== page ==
Updated 2 hours ago
Bryan Rust remains a full 20 goals behind Alex Ovechkin for the NHL lead in goals.
At this rate, though, Rust should be a lock for the Rocket Richard Trophy. And could Mario Lemieux’s franchise season record really be THAT out of reach?
Rust scored both goals Thursday to give him eight over his past six games and lead the Pittsburgh Penguins to a victory for the second consecutive night, 2-1 against the Minnesota Wild.
Rust has as many regular-season goals over the past nine days as he had over the previous 315 days. He’d had one in 29 games this season and in his previous 35 dating to last season overall until his hat trick Dec. 12 at Chicago.
For further perspective, before his recent splurge, Rust had that many over his previous 57 regular-season games.
“I have no clue,” Rust said, figuratively shrugging while not even trying to explain his hot streak. “I also don’t know how to explain the 1 in 29 to start the year. Sometimes that’s how hockey goes.”
Rust’s winner came with 11 minutes, 48 seconds left in regulation, and it marked the second time in a 24-hour span that he broke a 1-1 tie with the winning goal. Wednesday, he was credited with the winner late in the second period of a win at the Washington Capitals.
“It’s going in right now for him,” coach Mike Sullivan said, “and we’re thrilled for him.”
The Penguins preserved the in by killing 97 seconds of Minnesota power-play time after a hooking minor was assessed to Juuso Riikola with 3 minutes and 37 seconds left in regulation.
The win wasn’t the most stylistic this season, or even one of the better games the Penguins have played. But in context, it’s an impressive one because it was the back end of a back-to-back that included travel after a high-intensity victory against a bitter division rival.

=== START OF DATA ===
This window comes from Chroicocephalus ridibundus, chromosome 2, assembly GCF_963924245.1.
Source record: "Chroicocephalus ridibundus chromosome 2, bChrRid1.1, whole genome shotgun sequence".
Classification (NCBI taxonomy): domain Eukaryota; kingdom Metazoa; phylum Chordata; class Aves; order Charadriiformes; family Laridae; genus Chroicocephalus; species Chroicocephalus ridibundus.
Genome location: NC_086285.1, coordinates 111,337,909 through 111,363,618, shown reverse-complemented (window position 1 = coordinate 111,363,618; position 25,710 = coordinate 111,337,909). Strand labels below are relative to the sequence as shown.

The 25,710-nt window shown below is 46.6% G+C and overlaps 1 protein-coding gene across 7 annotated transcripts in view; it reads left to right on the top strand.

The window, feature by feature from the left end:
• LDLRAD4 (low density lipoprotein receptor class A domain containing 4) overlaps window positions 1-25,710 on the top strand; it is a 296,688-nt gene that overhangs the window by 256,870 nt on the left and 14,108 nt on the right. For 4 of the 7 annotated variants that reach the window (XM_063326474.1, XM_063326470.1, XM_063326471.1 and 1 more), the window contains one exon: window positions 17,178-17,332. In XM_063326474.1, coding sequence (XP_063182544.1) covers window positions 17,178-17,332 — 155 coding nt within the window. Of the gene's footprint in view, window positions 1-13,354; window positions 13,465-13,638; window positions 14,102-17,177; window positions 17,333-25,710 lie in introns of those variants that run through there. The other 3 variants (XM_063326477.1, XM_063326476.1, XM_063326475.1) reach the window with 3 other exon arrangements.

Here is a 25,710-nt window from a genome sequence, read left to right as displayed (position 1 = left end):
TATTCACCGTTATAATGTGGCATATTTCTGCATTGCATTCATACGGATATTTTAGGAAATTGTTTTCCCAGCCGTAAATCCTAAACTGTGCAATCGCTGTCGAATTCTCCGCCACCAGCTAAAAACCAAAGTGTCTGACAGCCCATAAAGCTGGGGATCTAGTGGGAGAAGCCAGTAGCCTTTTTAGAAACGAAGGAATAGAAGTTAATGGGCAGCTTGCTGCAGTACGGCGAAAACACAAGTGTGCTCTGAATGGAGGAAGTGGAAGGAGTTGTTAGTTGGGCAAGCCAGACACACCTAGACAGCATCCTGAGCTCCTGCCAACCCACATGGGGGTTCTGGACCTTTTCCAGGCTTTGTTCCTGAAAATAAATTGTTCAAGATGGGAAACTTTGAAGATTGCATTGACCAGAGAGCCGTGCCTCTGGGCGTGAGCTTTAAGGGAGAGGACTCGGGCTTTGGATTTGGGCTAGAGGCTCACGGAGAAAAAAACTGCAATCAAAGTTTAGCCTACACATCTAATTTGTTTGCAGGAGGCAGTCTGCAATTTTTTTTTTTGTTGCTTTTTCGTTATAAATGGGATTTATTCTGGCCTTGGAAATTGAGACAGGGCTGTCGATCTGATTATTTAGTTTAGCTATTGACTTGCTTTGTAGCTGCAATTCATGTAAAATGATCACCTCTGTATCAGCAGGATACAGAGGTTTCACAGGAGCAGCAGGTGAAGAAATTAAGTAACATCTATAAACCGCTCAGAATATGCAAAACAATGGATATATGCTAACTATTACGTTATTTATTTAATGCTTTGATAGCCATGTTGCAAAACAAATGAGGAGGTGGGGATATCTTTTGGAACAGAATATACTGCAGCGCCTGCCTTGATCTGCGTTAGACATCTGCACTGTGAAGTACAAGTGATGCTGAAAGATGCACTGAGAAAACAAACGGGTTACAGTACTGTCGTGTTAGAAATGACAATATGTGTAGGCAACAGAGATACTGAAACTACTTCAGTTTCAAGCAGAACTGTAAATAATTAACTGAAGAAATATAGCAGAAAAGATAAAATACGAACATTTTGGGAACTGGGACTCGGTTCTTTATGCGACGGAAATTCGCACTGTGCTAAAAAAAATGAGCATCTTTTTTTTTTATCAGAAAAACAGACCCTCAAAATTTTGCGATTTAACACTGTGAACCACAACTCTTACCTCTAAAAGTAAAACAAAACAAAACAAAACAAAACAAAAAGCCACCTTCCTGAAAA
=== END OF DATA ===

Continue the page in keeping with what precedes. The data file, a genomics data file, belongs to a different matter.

At times this season, the Penguins have struggled against teams with profiles like that of the Wild (3-7-0 in their past 10).
“I thought that was our biggest challenge to get reinvested after a real emotional game last night,” Sullivan said. “That game had a playoff feel, but our guys came with a lot of energy (Thursday).”
Despite allowing an iffy goal to Jordan Greenway early in the first period, Casey DeSmith made 41 saves to improve to 8-2-2 with a .933 save percentage at home this season.
The Penguins improved to 7-2-1 both over their past 10 overall and their past 10 at PPG Paints Arena.
Neither of Rust’s goals were particularly high in degree of difficulty on his part; both were off set-ups from Jake Guenztel. On the first, perhaps a second assist could have been credited to Wild goalie Devan Dubnyk, who (unintentionally) appeared deliver what ended up a perfect pass to Guentzel after he’d gone behind his own net to play a puck with 7 ½ minutes left in the second period.
That extended Rust’s goal streak to four games. The winner came as Rust cruised down the slot without any hindrance from a Minnesota defender, and Guentzel set him up to slap it past Dubnyk. Guentzel had come from the left-wing corner and behind the net, appearing to set up a wraparound attempt.
“The first one, it doesn’t get much easier than that,” Rust said. “And the second one, I came down the middle screaming and (Guentzel) found me.”
That’s been a theme in recent days for Rust. His goal Wednesday, for example, was initially credited to Sidney Crosby before further review apparently determined that Rust was the last Penguin to touch the puck.
Then again, after going without a goal for more than a quarter of a season (21 games) before this stretch, Rust probably deserves some luck.
“A lot of them haven’t been the prettiest goals – but he’s in the right place at the right time,” DeSmith said. “He’s feeling it. He knows where to be, and when he gets there he’s finishing. He’s always around the net and that’s how he’s scoring a lot of his goals, so it’s good to see.”
Chris Adamski is a Tribune-Review staff writer. You can contact Chris at email@example.com or via Twitter @C_AdamskiTrib.